Fortune says that how we as parents behave around back to school time is crucial. “Our children take their emotional cues from us adults so if we are anxious then they will be too and if they are anxious we want them to look to us and see calm so that they can co-regulate emotionally with us,” she explains.

“Very importantly, parents must stay super positive about school as a great place and that he/she will have lots of fun there so your child can mirror your emotions and behaviours about it.”

How do we deal with a child like my son, who is suffering with anxiety around school? Parents must talk to the school, says Fortune. “They deal with these types of struggles each term and as such may well have a policy about how they handle it,” she points out.

“Helping your child to hold you in mind can work too. So bring them to where you are every day, especially if you work outside of home, so they can picture you where you are when not with them.  Giving them a transitional object is also helpful, a small key ring with a photo of the two of you in it/a small hankie scented with your perfume they can put in their pocket that smells like you or something like this.”

Drive-bys

No matter what, the key to a successful school transition, says Fortune, is in practical preparation. “Try to be available to them the first week if you can take it off work so that you are close by if they are really struggling,” she suggests. “Talk about the change in the most appropriate way for your child. For example, you can do regular drives past the new school and point it out or mark the change by buying them a new back-pack, new shoes or uniform.”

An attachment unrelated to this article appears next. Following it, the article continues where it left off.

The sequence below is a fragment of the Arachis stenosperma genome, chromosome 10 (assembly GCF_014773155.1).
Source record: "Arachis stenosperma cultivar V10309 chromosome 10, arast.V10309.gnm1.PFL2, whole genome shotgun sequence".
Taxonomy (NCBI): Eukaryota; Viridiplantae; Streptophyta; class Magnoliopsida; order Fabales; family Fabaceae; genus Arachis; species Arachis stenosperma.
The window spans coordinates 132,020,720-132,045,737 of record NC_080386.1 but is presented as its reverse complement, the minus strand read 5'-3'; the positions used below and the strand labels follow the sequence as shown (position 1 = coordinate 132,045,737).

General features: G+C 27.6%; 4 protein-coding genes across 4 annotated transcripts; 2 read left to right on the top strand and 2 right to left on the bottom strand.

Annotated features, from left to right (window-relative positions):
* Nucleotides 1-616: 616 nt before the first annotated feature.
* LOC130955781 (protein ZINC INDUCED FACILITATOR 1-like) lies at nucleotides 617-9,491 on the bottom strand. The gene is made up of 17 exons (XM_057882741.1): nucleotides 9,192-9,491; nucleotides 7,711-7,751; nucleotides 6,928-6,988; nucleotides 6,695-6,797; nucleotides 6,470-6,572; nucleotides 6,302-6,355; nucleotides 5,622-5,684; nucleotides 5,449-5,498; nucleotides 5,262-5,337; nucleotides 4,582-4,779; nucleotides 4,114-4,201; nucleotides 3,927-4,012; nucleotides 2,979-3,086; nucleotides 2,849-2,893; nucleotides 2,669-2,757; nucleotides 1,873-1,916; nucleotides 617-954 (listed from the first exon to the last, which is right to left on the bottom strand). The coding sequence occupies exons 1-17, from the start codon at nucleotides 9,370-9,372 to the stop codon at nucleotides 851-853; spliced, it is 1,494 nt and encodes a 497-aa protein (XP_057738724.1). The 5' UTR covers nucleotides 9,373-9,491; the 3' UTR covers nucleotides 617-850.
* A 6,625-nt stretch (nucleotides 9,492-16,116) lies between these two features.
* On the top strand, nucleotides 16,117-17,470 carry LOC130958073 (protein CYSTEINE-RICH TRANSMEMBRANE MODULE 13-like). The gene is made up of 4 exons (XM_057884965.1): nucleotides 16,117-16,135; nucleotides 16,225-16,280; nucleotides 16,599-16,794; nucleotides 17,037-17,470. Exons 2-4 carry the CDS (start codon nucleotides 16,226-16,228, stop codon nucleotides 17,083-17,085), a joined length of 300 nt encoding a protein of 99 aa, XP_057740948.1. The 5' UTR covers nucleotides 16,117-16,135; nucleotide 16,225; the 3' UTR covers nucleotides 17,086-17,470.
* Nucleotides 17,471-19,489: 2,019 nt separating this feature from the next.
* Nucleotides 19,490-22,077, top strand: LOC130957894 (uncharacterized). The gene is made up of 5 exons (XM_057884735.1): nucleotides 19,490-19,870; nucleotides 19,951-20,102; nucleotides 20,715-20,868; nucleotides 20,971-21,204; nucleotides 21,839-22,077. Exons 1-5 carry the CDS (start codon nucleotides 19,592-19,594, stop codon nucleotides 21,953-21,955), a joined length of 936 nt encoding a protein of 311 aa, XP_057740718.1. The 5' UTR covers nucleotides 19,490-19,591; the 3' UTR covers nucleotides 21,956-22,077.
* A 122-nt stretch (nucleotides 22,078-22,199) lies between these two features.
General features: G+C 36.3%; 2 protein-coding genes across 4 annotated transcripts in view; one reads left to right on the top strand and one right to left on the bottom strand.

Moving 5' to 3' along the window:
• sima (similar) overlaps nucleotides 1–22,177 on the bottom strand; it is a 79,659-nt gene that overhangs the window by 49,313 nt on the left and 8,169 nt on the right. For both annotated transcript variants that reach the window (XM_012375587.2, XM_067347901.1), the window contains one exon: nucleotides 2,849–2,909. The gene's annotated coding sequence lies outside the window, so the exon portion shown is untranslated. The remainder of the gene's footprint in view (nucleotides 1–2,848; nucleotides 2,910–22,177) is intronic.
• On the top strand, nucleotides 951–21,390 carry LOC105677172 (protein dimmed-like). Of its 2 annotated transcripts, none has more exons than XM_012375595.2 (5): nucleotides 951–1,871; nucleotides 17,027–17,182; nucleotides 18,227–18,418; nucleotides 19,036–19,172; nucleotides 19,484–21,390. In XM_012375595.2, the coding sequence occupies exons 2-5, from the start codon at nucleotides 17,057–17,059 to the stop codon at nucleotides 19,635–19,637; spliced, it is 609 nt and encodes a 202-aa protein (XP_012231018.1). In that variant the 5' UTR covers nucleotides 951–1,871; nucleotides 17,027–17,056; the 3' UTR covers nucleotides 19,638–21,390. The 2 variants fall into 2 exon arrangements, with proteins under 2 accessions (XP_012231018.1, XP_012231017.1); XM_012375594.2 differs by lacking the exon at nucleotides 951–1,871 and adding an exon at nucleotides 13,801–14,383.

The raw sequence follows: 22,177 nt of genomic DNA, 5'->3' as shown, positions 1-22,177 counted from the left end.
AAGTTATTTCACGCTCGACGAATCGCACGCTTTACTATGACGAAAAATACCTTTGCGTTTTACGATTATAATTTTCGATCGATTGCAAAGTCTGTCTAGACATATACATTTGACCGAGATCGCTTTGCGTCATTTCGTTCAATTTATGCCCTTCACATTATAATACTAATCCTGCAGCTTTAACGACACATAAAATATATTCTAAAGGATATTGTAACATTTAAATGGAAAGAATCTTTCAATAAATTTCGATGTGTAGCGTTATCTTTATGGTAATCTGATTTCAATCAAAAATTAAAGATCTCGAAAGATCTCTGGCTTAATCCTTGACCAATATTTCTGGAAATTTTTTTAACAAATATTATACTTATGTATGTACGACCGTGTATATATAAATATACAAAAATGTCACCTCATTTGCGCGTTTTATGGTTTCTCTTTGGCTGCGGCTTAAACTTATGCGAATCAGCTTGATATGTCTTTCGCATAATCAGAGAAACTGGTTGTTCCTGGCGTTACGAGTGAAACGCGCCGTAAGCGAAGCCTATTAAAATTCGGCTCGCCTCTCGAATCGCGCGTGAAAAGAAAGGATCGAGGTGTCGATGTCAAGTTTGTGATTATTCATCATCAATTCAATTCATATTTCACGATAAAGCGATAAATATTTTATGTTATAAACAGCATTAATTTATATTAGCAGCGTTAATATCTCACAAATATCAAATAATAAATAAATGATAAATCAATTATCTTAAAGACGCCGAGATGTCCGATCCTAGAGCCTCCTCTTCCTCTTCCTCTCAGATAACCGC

There is no greater help for a child who is finding the transition to school a challenge than talking, according to Joanna Fortune, and this is something that all families could do more of. “We need to create more opportunities for our children to talk about their feelings and to do so in calm times rather than heightened stressful times.

“One good way is to start a family tradition of everyone taking turns around the dinner table to say what their best bit of the day was and what bit they would like to change (rather than a worst bit).  This allows you to hear the highs and lows of their day while also being able to think and process aloud what they could do differently about the bit they’d like to change.”

With a week to go until the first bell rings, our bags are bought, pencils sharpened and a new family tradition of sharing the pit and peak of our day is about to take hold at our dinner table. As for me? I think I need to stop freaking out so much – it’s all zen from here… kind of.

Stay updated by following the Family Magazine on Facebook and Twitter – and don’t forget to enter this week’s competition for a two-night getaway, dinner and a spa treatment at the Ice House in Co Mayo!

More: It’s my son’s third birthday – here’s why I’m refusing to give into ‘party pressure’>